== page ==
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The healing potential of touch

Did you know that if a teacher touches a student on the back or arm, that student is more likely to participate in class? Or that the more often athletes high-five or hug their teammates, the better their game. Did you know a touch can make patients like their doctors more?

Maybe you were aware of that but it came as something of a surprise to me. The specific illustrations above were offered as part of a radio program on a recent weekend morning — and then further discussed in an accompanying blog (www.npr.org). I've been pondering the power inherent in the simple act of touching another person — almost obsessively — ever since.

Let's try an experiment. This week, perhaps we can all do two things. First, let's be more observant of those moments when one person is touching another, like when a small child reaches up to hold a parent's hand or a husband puts his arm around his wife as they sit talking with friends. Just watching it happen will probably be good for our collective spirits — these are challenging times and we need to draw comfort in all possible ways.

The second stage of this experiment might prove even more comforting. After you've done a bit of tender-moment observation, dive in and give it a try.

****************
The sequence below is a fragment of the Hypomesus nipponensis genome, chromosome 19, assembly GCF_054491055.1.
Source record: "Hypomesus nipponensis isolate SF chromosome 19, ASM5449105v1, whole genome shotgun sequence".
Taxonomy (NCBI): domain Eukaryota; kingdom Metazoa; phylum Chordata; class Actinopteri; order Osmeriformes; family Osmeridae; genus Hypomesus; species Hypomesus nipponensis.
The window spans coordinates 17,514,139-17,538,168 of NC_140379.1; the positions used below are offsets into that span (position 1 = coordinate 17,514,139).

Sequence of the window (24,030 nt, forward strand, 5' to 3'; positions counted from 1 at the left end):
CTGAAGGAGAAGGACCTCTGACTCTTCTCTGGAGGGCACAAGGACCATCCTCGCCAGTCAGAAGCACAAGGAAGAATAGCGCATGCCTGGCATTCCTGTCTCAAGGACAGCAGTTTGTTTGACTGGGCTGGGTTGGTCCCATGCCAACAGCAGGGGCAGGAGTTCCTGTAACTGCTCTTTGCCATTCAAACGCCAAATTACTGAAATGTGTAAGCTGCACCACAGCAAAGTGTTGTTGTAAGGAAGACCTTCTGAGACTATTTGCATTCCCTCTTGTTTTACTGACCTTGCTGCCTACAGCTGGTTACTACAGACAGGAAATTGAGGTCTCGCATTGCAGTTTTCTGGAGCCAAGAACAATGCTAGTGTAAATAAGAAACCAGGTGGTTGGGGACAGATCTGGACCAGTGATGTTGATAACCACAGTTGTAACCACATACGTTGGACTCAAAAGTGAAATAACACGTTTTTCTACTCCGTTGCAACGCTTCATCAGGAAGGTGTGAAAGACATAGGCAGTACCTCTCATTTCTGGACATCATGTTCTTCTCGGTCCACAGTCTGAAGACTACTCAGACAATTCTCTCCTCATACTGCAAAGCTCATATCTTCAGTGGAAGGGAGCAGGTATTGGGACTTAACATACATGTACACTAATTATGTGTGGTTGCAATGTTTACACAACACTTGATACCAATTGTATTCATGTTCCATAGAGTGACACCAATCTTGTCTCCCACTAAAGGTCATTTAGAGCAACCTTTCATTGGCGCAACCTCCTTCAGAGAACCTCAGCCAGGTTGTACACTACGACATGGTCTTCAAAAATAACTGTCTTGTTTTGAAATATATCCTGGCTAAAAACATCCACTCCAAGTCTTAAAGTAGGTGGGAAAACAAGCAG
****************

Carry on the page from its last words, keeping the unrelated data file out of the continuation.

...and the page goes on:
Dr. Tiffany Field, director of the Touch Research Institute at the University of Miami, would describe it as activating our skin's "pressure receptors." Once engaged through the simple act of touching someone's arm, hand or back, the receptors immediately send signals to "nerve bundles deep in the brain" which emit messages to the rest of the body that result in a slower heart rate and lower blood pressure.

As a researcher at DePauw University describes it, "touch buffers the physiological consequences" of a stressful moment.

I vividly recall preparing to speak before a large group at a national conference a few years ago. As I sat waiting to be introduced, the projector made a sizzling sound and the screen I had depended on to display my presentation went totally blank. I had this stomach-sinking reaction as I envisioned trying to be informative, let alone entertaining, for one solid hour without my colorful slides. At that moment, an elderly woman sitting near me reached over and squeezed my arm — she did not say a word. There was no "Poor dear, such a problem this presents for you." She just touched me. And I will be forever grateful to her, whoever she is, for that brief, empowering, physical exchange.

Some of you may be thinking — "But I wouldn't necessarily want just anyone randomly touching me." Okay — I can understand that. Maybe you just perform the observation part of my proposed experiment. Be especially observant about mother and child moments. (I believe moms know the most about the healing power of touch.)

And, finally, if you're really not inclined to reach out and touch more frequently — maybe next time you greet someone, you could just shake hands with a little more emphasis.

Sharon Johnson is an associate professor in health and human sciences at Oregon State University and on the faculty of the OSU Extension. E-mail her at s.johnson@oregonstate.edu or call 776-7371, Ext. 210.